Wednesday, September 9, 2015

A hitman who only kills hitmen

The Killing Kind

By Chris Holm

Publisher: Mulholland Books 

Pub Date: September 15, 2015

Rating: 4 out of 5 stars

When one writes a novel featuring a hitman, there seems to be a problem followed by a cliche. How do you make a career killer sympathetic? In the movies and novels the usual way is to write your hitman as a person with some values like, "I don't kill women and children" or "I only kill the bad guys". I have always found this, if necessary to provide empathy, a troubling solution. Do people really think the type of person who becomes a career killers is going to make these type of moral limits. "Only in the movies", as they say. Recently, the ante has been upped as we find books like The Serial Killer Club and the Dexter series where all of a sudden Serial killers are now developing moral consciences killing only other serial killers. As much as I enjoy Dexter both as a TV series and a series of novels, how long can this cliche continue without becoming a joke?

In The Killing Kind, Chris Holms brings up this dilemma again. In this very visceral thriller, Michael Hendricks is a hit man who only kills other hitmen. He, with the help of his technically savvy friend, finds people who have a hit out on them. He offers to kill the ones who will do the dirty deed for ten times the fee that was offered to the hitman. The trick is making Hendricks believable and Holms is up to the task. He builds an unlikely but intriguing premise where Hendricks is a black ops soldier who has been thought to have been killed in action. He then builds his character up with the appropriate guilt and emotional baggage, Our damaged but emphatic assassin tends to stay away from the victims who are killers themselves and chooses those who inform on or one ups the criminal organizations. So we end up with a significantly flawed but perversely likable individual who we can sufficiently root for. In other words, the author gives up something in the cliche that we have not seen before and earns our attention.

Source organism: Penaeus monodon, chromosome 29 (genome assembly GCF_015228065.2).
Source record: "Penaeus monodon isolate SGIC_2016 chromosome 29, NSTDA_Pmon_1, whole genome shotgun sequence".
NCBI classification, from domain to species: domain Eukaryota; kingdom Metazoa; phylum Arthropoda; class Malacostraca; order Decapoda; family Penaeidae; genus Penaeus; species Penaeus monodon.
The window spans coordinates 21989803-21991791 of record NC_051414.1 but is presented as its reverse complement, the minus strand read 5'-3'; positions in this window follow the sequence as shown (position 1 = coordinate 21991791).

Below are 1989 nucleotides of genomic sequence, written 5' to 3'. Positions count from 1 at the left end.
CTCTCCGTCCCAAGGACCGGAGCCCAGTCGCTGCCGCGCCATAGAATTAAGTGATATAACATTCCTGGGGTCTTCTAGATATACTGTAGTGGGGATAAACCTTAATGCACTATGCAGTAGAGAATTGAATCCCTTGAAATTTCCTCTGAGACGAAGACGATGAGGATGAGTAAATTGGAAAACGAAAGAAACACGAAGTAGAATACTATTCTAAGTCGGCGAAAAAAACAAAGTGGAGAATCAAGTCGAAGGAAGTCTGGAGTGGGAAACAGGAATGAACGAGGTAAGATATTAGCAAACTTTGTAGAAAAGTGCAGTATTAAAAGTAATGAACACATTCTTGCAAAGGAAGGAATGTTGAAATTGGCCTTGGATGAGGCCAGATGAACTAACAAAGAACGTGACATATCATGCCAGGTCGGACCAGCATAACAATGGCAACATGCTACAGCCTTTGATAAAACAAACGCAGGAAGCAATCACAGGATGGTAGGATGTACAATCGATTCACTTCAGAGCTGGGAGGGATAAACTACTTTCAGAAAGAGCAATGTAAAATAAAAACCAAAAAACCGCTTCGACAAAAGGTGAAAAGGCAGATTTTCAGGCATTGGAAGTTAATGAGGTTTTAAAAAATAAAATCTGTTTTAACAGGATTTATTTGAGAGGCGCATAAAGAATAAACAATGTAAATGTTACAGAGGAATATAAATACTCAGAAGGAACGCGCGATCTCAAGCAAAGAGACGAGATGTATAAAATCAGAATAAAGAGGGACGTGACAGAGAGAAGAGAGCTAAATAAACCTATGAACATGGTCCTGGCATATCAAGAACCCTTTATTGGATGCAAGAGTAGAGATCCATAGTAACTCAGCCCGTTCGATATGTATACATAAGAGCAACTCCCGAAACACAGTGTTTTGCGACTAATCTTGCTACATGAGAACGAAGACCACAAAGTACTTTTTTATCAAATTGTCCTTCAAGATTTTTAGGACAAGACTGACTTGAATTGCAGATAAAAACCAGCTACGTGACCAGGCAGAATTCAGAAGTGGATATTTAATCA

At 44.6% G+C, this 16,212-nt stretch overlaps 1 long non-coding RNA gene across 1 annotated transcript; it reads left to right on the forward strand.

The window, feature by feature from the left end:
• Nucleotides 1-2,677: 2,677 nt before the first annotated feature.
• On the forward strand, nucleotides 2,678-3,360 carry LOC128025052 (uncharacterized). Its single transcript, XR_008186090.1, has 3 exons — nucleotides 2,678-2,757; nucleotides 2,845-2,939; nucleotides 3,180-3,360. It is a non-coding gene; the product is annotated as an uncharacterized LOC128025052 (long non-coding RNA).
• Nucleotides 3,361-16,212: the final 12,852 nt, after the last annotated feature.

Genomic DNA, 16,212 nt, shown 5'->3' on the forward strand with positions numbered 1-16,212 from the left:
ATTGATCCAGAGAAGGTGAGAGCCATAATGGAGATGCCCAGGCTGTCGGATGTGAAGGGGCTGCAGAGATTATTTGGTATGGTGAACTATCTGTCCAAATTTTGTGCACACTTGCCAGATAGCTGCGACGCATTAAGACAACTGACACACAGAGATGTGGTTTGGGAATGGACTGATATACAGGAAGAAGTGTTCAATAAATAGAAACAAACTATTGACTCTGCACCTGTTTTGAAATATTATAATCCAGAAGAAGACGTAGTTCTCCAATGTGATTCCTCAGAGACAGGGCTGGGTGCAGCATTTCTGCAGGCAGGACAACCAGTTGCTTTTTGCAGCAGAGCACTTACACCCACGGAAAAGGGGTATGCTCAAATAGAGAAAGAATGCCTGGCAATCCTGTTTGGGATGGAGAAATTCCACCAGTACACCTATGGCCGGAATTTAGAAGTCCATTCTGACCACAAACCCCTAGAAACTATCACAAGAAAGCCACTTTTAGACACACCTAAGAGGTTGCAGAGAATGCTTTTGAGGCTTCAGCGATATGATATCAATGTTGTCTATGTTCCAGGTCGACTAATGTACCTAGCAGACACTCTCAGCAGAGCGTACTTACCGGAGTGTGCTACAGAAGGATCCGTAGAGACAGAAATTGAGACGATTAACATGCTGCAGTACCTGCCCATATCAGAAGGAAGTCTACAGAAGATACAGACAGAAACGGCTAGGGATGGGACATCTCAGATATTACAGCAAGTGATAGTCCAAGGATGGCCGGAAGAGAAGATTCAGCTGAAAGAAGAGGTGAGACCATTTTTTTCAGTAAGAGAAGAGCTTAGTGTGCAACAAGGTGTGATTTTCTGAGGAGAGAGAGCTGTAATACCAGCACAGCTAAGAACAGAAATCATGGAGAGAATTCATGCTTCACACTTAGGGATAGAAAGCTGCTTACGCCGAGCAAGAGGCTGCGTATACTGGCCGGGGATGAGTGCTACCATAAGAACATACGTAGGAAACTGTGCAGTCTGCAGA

Yet now we need a villain who is ten times worse than our troubled hitman and the author gives him to us too. Holms can write some truly vicious bad guys. When the criminal organization realizes someone is killing their killers they send out the worst and the brightest. What comes out of it is a sharply written cat and mouse game that is high on adrenaline and crowded with hot and bloody action.

I believe it is this fast and furious action writing that really puts this thriller over the top, While Holm does his best to give us an emphatic hitman with human weakness and longings, he is able to hide the inevitable implausibility of it in terse and riveting action prose. He has written a page turner that is tough and intelligent despite it occasionally turning brain-dead.. Even when we start to say "Hey, wait a minute" we are already trapped in the ride. It is the best kind of bestselling suspense thriller, one that allows us to escape but doesn't talk down to the reader and says, "hey, just go with flow. It will be worth it."

So even if I felt suspicious with the idea of a hitman who only kills hitmen, it ended up working quite well. Certainly that can attributed to the author's own abundant writing skills but it was also because he took a different twist on an idea and ended up with something fairly original despite the danger of being a cliche. The Killing Kind ends up as one of the more entertaining and exciting suspense novels of the year.

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